I recently had a chat with Lee Boot, Director of UMBC’s Imaging Research Center and host of a smart new podcast called Kaleid (as in, you know, ‘kaleidoscope’). We talked about all sorts of things, including surveillance, consumerism, and the difficult impulse to visualize complex phenomena. The episode is available here.
It exists! This collection has its origins in a long-ago conference hallway, when the inimitable Dave Kieran and I realized that we wanted to organize a different kind of conversation about remote warfare. We wanted to broaden the scope beyond drones and shift the inquiry beyond the usual intractable debates about the morality and efficacy of violence meted out from a distance. I think we did it.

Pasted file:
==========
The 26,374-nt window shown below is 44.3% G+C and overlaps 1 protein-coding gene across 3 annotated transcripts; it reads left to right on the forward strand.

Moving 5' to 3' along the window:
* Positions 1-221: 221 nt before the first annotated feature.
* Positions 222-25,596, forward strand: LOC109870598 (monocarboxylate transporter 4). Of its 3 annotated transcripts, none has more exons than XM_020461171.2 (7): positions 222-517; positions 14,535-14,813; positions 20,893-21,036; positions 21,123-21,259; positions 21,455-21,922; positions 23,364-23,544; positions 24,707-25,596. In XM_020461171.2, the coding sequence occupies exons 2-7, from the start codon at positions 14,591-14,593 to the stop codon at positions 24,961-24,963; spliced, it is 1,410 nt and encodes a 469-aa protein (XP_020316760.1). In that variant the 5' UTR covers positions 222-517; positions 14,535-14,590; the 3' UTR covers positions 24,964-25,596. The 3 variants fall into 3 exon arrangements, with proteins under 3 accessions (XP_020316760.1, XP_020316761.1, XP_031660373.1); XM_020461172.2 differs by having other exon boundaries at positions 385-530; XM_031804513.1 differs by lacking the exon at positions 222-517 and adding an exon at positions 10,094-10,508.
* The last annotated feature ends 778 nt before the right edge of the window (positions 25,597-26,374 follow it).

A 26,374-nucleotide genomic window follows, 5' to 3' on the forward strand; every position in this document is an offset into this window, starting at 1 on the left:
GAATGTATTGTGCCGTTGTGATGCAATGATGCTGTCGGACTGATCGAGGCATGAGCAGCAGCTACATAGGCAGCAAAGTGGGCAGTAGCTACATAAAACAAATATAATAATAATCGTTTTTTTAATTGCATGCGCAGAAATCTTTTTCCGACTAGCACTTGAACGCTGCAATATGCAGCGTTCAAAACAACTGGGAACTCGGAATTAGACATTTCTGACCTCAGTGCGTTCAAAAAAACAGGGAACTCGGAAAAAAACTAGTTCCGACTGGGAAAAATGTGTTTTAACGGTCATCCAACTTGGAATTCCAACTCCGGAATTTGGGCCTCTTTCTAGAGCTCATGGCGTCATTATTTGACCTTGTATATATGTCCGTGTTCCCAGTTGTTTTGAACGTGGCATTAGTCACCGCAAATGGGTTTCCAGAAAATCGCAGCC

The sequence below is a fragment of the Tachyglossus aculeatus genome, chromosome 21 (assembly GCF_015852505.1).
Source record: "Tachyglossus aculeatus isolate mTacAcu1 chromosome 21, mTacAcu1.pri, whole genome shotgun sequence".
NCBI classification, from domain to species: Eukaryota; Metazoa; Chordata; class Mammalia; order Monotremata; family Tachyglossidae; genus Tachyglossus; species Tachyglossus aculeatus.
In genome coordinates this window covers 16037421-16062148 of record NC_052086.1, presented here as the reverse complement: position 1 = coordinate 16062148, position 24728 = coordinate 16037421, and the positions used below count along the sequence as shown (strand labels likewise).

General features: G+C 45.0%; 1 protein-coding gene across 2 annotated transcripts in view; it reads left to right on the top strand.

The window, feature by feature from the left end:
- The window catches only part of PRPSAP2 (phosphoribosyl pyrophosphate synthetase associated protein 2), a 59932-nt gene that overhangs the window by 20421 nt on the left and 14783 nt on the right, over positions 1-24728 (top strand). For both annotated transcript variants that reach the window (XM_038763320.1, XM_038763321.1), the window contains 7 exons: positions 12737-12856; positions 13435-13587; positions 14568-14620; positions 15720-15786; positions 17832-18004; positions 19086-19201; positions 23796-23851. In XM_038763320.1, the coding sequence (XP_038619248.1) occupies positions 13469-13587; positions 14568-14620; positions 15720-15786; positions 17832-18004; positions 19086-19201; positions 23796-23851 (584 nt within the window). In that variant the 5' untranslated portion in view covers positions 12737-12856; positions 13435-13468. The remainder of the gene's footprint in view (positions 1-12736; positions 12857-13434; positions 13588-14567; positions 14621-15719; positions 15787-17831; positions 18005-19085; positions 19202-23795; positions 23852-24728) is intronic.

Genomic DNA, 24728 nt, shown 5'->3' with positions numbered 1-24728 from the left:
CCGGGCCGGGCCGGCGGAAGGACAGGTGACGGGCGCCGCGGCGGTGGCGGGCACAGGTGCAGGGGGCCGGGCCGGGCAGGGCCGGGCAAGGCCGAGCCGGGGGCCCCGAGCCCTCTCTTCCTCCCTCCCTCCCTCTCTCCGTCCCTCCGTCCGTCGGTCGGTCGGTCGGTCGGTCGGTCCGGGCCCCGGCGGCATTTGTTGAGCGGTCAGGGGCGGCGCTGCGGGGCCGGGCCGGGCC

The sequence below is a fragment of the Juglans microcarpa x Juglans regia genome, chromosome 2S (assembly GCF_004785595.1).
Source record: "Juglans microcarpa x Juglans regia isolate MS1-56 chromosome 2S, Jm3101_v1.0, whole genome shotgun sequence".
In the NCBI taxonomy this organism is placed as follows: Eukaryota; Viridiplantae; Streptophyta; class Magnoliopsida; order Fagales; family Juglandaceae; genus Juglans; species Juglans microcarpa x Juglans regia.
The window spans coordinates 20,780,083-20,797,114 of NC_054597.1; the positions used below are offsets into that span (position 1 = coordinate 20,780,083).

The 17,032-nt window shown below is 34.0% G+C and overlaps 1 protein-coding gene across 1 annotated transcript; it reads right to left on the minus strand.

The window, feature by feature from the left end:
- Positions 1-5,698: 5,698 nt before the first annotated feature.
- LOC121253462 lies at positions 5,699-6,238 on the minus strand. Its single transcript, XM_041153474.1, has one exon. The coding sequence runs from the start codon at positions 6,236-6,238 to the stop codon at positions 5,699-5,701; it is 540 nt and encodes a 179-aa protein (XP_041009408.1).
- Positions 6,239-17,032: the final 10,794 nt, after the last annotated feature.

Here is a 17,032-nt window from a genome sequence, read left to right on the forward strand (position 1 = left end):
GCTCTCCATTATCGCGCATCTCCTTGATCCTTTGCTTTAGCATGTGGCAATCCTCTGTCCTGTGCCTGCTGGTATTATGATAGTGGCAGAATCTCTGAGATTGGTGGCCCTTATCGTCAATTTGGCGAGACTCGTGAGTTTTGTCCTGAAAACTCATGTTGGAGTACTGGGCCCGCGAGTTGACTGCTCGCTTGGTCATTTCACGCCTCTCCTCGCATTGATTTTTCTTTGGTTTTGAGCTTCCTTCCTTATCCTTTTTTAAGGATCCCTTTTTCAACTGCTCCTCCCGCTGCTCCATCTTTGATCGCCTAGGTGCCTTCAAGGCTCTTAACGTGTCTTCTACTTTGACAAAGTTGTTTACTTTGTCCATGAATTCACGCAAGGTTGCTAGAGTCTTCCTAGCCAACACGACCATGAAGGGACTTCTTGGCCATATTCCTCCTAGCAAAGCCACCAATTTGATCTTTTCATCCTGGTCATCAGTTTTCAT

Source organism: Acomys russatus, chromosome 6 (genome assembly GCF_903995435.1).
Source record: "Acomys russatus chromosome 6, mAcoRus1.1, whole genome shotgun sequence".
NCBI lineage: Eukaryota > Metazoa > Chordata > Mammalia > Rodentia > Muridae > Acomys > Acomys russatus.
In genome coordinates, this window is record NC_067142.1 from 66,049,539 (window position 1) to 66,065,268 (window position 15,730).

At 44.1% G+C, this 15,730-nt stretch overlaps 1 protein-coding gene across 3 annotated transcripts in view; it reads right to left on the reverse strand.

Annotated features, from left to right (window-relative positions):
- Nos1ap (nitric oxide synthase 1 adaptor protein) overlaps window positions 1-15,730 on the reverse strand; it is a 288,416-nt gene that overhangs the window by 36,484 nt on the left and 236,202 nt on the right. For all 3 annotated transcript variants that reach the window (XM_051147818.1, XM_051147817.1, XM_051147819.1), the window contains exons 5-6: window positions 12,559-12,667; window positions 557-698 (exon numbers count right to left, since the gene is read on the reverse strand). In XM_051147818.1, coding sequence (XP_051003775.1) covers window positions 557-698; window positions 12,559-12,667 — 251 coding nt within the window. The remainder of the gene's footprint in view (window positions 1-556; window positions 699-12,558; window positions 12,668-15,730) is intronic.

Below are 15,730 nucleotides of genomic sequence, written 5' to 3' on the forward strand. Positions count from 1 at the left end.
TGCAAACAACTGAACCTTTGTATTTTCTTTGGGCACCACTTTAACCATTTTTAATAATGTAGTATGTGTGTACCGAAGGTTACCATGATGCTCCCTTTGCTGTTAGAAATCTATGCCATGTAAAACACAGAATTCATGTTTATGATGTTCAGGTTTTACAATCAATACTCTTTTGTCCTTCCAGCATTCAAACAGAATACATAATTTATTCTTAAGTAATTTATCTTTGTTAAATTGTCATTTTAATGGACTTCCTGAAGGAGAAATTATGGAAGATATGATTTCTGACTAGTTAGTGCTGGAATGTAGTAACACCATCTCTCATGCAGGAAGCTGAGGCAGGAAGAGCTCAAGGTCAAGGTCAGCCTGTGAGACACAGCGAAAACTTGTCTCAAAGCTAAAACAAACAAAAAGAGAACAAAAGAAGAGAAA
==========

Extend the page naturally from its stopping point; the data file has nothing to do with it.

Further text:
I’m so grateful to Dave for his spirited co-editorship, and to the contributors for their patience, creativity, and intellectual generosity.
Today, when collecting my work mail for the first time in months, I found a copy of the most recent issue of American Studies, where I published an article called “The Limits of Recognition: Rethinking Conventional Critiques of Drone Warfare.” Thanks to the editors and the two anonymous readers for their thoughtful engagement with my ideas and all the nudges in the direction of making them better.
Thanks to Melissa Gerr and Sheilah Kast of WYPR’s On the Record for the invitation to talk about Coronavirus Lost and Found(my public archival project) on this morning’s show. The episode is available here.
I continue to be astonished by contributions I’ve received, the candor and generosity with which people have shared their pandemic stories of losing and finding. I’m so grateful to the writers who allowed me to share their work again with a broader audience.